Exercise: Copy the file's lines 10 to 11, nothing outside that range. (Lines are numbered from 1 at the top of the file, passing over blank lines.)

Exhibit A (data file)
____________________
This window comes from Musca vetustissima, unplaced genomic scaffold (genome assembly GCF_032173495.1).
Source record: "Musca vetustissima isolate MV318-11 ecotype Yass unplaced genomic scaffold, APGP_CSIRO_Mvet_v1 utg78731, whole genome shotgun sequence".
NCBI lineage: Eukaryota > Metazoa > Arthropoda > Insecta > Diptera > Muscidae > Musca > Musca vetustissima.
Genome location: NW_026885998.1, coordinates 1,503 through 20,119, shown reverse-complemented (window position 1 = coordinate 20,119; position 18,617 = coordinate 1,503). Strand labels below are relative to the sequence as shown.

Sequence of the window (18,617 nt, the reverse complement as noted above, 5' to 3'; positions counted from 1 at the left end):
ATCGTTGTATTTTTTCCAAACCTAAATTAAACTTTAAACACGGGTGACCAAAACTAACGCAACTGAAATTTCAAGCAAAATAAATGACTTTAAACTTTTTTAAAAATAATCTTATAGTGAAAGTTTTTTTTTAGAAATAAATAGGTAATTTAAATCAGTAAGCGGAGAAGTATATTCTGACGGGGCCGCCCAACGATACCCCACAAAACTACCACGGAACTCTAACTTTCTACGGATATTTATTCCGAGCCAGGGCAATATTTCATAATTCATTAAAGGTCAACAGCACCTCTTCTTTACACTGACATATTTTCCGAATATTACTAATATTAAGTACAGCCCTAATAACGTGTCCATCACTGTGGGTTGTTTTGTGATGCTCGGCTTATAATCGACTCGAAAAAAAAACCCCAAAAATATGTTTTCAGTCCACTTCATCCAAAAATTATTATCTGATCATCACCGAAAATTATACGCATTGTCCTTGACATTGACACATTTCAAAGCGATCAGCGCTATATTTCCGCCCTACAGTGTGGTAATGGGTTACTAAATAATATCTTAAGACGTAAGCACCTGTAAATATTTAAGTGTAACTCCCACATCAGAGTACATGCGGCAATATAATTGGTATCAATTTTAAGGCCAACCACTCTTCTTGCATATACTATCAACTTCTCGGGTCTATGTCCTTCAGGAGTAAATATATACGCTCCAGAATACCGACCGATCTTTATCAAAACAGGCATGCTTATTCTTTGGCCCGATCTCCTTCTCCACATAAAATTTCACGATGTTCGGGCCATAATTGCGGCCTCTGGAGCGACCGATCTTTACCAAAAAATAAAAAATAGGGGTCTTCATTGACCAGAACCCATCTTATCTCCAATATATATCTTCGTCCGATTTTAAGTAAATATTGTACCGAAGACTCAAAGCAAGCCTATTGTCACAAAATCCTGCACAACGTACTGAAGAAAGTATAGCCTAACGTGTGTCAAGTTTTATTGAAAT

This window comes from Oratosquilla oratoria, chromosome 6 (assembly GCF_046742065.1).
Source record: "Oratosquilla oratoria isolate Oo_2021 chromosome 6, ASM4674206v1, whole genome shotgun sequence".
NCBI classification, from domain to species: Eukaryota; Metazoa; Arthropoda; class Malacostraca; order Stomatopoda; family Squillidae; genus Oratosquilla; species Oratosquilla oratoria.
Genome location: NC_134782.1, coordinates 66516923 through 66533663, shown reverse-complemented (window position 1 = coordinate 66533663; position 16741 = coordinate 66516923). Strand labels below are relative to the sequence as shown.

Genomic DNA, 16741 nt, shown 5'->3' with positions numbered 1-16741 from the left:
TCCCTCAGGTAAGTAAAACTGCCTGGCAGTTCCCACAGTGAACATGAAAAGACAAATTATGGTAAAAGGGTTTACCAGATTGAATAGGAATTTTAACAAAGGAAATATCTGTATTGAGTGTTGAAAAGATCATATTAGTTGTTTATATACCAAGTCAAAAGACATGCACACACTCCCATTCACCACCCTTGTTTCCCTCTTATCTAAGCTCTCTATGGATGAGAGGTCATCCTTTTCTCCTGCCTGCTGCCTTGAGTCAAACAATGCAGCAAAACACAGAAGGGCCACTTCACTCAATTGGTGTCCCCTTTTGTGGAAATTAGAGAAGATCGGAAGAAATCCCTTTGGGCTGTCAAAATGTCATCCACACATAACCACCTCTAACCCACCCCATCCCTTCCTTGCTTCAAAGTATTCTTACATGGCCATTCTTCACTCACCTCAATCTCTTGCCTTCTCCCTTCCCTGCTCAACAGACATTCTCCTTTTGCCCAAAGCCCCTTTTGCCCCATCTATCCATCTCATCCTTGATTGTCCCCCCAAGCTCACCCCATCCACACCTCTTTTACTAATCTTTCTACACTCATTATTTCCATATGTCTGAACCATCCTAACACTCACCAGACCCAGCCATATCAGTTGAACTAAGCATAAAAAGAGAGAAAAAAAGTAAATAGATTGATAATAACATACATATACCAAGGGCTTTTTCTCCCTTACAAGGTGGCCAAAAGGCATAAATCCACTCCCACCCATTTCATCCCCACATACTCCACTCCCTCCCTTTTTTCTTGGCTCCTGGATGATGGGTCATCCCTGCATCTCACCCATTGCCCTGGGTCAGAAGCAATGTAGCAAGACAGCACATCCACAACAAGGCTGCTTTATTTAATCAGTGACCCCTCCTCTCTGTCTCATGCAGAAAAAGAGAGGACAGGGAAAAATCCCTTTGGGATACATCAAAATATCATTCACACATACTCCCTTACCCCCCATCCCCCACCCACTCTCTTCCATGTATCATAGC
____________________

Genome location: NC_134782.1, coordinates 66516923 through 66533663, shown reverse-complemented (window position 1 = coordinate 66533663; position 16741 = coordinate 66516923). Strand labels below are relative to the sequence as shown.

Genomic DNA, 16741 nt, shown 5'->3' with positions numbered 1-16741 from the left: